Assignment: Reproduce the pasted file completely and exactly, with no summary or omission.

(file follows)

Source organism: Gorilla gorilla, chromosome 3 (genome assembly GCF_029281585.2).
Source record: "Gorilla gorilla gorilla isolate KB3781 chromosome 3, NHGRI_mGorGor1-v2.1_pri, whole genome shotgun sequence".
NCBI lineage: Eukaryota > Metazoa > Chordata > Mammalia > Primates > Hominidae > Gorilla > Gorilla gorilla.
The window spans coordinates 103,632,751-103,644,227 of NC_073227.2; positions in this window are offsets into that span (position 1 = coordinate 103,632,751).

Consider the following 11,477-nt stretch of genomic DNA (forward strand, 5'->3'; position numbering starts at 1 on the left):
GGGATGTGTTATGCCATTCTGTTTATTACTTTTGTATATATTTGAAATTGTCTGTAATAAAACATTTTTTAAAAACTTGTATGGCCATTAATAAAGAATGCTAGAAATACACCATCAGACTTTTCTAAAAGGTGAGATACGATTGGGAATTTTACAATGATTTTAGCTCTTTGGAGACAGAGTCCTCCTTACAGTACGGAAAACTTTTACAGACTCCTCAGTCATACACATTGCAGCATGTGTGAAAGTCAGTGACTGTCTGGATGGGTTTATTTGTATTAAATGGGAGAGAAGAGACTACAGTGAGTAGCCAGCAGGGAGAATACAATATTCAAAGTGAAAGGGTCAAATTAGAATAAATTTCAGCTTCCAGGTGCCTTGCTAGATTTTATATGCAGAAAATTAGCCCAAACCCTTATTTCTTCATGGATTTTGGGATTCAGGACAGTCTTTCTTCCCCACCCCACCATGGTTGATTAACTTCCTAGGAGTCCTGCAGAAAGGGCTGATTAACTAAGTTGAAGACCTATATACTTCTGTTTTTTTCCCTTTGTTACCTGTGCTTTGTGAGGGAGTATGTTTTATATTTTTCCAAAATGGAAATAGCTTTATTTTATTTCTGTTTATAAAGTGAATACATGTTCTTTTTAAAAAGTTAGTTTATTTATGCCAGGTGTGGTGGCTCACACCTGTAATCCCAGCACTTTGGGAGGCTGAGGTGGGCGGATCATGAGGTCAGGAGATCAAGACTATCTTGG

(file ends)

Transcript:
Source organism: Gorilla gorilla, chromosome 3 (genome assembly GCF_029281585.2).
Source record: "Gorilla gorilla gorilla isolate KB3781 chromosome 3, NHGRI_mGorGor1-v2.1_pri, whole genome shotgun sequence".
NCBI lineage: Eukaryota > Metazoa > Chordata > Mammalia > Primates > Hominidae > Gorilla > Gorilla gorilla.
The window spans coordinates 103,632,751-103,644,227 of NC_073227.2; positions in this window are offsets into that span (position 1 = coordinate 103,632,751).

Consider the following 11,477-nt stretch of genomic DNA (forward strand, 5'->3'; position numbering starts at 1 on the left):
GGGATGTGTTATGCCATTCTGTTTATTACTTTTGTATATATTTGAAATTGTCTGTAATAAAACATTTTTTAAAAACTTGTATGGCCATTAATAAAGAATGCTAGAAATACACCATCAGACTTTTCTAAAAGGTGAGATACGATTGGGAATTTTACAATGATTTTAGCTCTTTGGAGACAGAGTCCTCCTTACAGTACGGAAAACTTTTACAGACTCCTCAGTCATACACATTGCAGCATGTGTGAAAGTCAGTGACTGTCTGGATGGGTTTATTTGTATTAAATGGGAGAGAAGAGACTACAGTGAGTAGCCAGCAGGGAGAATACAATATTCAAAGTGAAAGGGTCAAATTAGAATAAATTTCAGCTTCCAGGTGCCTTGCTAGATTTTATATGCAGAAAATTAGCCCAAACCCTTATTTCTTCATGGATTTTGGGATTCAGGACAGTCTTTCTTCCCCACCCCACCATGGTTGATTAACTTCCTAGGAGTCCTGCAGAAAGGGCTGATTAACTAAGTTGAAGACCTATATACTTCTGTTTTTTTCCCTTTGTTACCTGTGCTTTGTGAGGGAGTATGTTTTATATTTTTCCAAAATGGAAATAGCTTTATTTTATTTCTGTTTATAAAGTGAATACATGTTCTTTTTAAAAAGTTAGTTTATTTATGCCAGGTGTGGTGGCTCACACCTGTAATCCCAGCACTTTGGGAGGCTGAGGTGGGCGGATCATGAGGTCAGGAGATCAAGACTATCTTGG